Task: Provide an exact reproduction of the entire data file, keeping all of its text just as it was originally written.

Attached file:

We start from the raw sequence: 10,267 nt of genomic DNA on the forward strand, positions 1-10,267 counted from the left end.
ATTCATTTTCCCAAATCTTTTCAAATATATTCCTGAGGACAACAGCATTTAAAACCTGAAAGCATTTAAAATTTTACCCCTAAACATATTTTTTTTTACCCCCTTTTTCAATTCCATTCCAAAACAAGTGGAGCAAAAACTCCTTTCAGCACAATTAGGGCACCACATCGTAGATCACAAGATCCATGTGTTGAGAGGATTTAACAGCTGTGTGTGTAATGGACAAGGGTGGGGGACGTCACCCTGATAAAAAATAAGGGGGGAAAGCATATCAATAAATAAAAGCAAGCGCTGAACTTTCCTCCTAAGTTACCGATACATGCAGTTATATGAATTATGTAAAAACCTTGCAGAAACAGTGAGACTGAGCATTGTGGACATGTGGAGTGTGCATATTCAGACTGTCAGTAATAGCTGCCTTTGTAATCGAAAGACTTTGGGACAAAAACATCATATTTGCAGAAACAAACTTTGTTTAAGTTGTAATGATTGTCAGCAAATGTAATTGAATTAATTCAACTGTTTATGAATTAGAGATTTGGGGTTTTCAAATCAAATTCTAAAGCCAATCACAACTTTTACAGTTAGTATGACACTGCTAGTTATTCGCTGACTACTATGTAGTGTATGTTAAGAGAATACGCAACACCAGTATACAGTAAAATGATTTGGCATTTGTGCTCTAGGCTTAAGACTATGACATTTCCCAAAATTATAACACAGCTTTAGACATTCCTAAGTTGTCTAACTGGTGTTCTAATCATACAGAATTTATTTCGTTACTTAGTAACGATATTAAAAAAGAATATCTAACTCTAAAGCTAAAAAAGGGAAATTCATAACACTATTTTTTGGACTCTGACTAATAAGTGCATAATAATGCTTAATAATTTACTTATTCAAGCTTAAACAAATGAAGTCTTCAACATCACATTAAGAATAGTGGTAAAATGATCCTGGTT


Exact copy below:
We start from the raw sequence: 10,267 nt of genomic DNA on the forward strand, positions 1-10,267 counted from the left end.
ATTCATTTTCCCAAATCTTTTCAAATATATTCCTGAGGACAACAGCATTTAAAACCTGAAAGCATTTAAAATTTTACCCCTAAACATATTTTTTTTTACCCCCTTTTTCAATTCCATTCCAAAACAAGTGGAGCAAAAACTCCTTTCAGCACAATTAGGGCACCACATCGTAGATCACAAGATCCATGTGTTGAGAGGATTTAACAGCTGTGTGTGTAATGGACAAGGGTGGGGGACGTCACCCTGATAAAAAATAAGGGGGGAAAGCATATCAATAAATAAAAGCAAGCGCTGAACTTTCCTCCTAAGTTACCGATACATGCAGTTATATGAATTATGTAAAAACCTTGCAGAAACAGTGAGACTGAGCATTGTGGACATGTGGAGTGTGCATATTCAGACTGTCAGTAATAGCTGCCTTTGTAATCGAAAGACTTTGGGACAAAAACATCATATTTGCAGAAACAAACTTTGTTTAAGTTGTAATGATTGTCAGCAAATGTAATTGAATTAATTCAACTGTTTATGAATTAGAGATTTGGGGTTTTCAAATCAAATTCTAAAGCCAATCACAACTTTTACAGTTAGTATGACACTGCTAGTTATTCGCTGACTACTATGTAGTGTATGTTAAGAGAATACGCAACACCAGTATACAGTAAAATGATTTGGCATTTGTGCTCTAGGCTTAAGACTATGACATTTCCCAAAATTATAACACAGCTTTAGACATTCCTAAGTTGTCTAACTGGTGTTCTAATCATACAGAATTTATTTCGTTACTTAGTAACGATATTAAAAAAGAATATCTAACTCTAAAGCTAAAAAAGGGAAATTCATAACACTATTTTTTGGACTCTGACTAATAAGTGCATAATAATGCTTAATAATTTACTTATTCAAGCTTAAACAAATGAAGTCTTCAACATCACATTAAGAATAGTGGTAAAATGATCCTGGTT